As for the cast, they’re a bit of a mixed bag. Anjanette Comer (Ann) does not always come off as the best protagonist, though I did get the impression that she was trying. Her performance does pick up towards the end, but she hovers around dull for the better part of the movie.

Ruth Roman’s (Mrs. Wadsworths) performance however, is splendid. She has just the right mix of compassion and malice to get her character to work. She completely outshines the rest of her cast mates and her efforts go great lengths in helping to ground the odd premise of the movie.

Believe it or not, this is her happy face.

And then there’s David Manzy as Baby. His performance will either try your patience or make you laugh with how over the top it is (the dubbed baby noises alone may push you over the edge one way or another). There is very little believability here, if any, which is a shame, as your tolerance of him and his performance is needed for the premise of the movie to really work.

Baby or not, he looks a little too happy about that diaper change.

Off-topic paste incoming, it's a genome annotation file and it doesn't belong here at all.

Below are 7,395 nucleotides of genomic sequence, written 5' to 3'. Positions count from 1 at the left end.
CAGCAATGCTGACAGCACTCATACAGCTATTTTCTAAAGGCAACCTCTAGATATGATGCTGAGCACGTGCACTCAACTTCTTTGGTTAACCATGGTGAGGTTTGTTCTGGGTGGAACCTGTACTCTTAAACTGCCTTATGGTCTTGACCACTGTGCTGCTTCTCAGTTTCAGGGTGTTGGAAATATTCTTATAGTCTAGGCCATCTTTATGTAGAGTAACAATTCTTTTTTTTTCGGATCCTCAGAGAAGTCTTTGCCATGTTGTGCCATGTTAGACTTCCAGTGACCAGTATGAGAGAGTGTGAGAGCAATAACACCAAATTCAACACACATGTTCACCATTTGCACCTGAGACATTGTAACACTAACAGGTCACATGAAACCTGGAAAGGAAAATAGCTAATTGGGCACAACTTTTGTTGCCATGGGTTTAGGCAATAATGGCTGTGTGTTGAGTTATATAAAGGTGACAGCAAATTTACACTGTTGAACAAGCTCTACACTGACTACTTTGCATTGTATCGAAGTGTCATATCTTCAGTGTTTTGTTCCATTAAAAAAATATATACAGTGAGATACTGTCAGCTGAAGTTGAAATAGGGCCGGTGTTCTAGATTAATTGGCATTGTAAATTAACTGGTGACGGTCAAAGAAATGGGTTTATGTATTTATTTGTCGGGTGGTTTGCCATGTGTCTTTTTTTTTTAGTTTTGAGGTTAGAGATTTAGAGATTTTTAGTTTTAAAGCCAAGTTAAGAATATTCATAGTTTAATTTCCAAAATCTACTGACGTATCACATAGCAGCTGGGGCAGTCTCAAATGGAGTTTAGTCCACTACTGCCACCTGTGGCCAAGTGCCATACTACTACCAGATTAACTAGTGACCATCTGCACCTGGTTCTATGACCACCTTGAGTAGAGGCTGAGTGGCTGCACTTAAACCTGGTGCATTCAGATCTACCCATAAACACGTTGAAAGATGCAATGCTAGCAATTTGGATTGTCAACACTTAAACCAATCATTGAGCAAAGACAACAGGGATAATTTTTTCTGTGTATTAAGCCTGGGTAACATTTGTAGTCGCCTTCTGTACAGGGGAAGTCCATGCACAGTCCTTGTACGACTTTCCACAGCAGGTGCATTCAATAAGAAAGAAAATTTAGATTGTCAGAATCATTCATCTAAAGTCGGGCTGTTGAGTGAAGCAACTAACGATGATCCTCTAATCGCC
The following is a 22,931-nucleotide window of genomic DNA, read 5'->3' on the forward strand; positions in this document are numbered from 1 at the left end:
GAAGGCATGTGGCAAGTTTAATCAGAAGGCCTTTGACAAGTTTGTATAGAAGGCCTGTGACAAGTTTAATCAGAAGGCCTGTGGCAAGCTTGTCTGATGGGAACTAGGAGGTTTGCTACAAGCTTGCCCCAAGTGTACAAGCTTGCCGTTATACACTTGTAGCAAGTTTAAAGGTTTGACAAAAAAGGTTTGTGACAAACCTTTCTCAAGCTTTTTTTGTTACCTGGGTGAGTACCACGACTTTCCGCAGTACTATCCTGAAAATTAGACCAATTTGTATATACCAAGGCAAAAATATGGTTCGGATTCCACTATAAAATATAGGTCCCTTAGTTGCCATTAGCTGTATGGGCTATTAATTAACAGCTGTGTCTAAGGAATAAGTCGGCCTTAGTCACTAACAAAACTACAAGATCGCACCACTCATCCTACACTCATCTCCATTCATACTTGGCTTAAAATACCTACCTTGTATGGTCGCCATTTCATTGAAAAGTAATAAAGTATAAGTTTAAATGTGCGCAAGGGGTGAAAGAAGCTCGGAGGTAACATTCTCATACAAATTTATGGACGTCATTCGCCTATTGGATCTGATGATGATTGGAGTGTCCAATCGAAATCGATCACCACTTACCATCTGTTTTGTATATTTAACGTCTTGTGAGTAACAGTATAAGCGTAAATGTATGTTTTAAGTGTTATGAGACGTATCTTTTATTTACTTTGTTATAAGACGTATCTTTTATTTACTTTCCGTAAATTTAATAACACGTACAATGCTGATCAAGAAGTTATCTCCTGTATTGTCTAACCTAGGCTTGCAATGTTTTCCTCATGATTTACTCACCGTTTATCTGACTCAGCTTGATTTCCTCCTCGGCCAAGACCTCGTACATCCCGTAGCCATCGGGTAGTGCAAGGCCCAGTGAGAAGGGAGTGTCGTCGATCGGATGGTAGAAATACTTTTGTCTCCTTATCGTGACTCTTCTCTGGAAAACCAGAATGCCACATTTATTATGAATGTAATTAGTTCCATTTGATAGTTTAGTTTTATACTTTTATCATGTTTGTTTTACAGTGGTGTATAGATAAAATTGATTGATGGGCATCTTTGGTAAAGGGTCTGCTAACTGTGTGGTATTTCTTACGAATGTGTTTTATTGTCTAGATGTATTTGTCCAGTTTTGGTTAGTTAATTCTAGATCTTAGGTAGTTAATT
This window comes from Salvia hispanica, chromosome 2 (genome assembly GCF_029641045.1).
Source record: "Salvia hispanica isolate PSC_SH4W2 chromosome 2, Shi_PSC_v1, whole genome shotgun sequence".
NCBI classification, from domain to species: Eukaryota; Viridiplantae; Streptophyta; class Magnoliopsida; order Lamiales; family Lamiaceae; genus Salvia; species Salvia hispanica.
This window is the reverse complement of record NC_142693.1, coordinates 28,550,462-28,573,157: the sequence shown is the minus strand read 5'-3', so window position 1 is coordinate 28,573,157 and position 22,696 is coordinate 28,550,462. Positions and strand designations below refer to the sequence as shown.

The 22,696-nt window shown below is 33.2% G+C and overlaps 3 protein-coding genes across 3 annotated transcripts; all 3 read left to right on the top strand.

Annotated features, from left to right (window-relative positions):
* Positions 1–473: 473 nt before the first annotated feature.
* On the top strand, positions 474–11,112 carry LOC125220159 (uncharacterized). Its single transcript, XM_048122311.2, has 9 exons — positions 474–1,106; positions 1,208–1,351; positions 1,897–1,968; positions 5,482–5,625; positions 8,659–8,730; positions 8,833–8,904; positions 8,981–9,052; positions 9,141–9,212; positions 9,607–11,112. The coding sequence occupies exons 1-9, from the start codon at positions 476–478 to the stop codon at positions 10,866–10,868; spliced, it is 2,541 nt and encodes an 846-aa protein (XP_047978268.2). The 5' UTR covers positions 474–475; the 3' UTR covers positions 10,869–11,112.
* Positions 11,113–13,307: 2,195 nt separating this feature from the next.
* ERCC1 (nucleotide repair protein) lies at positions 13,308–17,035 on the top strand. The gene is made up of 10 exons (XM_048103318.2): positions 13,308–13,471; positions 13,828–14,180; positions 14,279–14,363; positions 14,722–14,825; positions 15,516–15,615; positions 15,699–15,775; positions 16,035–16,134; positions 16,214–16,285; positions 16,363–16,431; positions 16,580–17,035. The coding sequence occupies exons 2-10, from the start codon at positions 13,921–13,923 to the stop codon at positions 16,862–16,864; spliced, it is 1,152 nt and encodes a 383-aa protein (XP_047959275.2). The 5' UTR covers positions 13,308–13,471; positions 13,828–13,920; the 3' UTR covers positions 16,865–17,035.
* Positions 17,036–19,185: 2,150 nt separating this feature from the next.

The rest of the cast’s performances, despite hovering around the level of B-movie fare, are serviceable most of the time. Though some of their hairstyle choices leave much to be desired.

Some people shouldn’t be allowed anywhere near a tease comb.

The Baby ends up being an odd movie with an interesting premise. It certainly had the potential to be a lot more exploitative than it ended up being, and perhaps if it had been it would be more well known and would have developed more of a cult following. It does touch upon some issues of violence, incest and abuse

It takes a special kind of family to even think of using a cattle prod.

But there is very little here that could be considered explicit (the movie is only rated PG, after all), so anyone looking for gore or nudity is going to be disappointed. It has some decent and, in some cases, excellent acting, as well as a nice eye for sets and art direction, but it isn’t for everyone. It requires a great suspension of belief on the part of the viewer, and has some uncomfortable themes that may turn some people off. But if you’re in the mood for something a little off the norm, then you can’t go wrong here. It’s also got a twist ending that most people will see coming, but not completely. It really is it’s own kind of morbid. So if you’re looking for something a little strange or different, you may want to look more into The Baby. Strange as it is, it’s definitely something I’d recommend to horror and thriller fans to see at least once.

The Baby is available to watch on several streaming services.

It is also available on DVD and Bluray.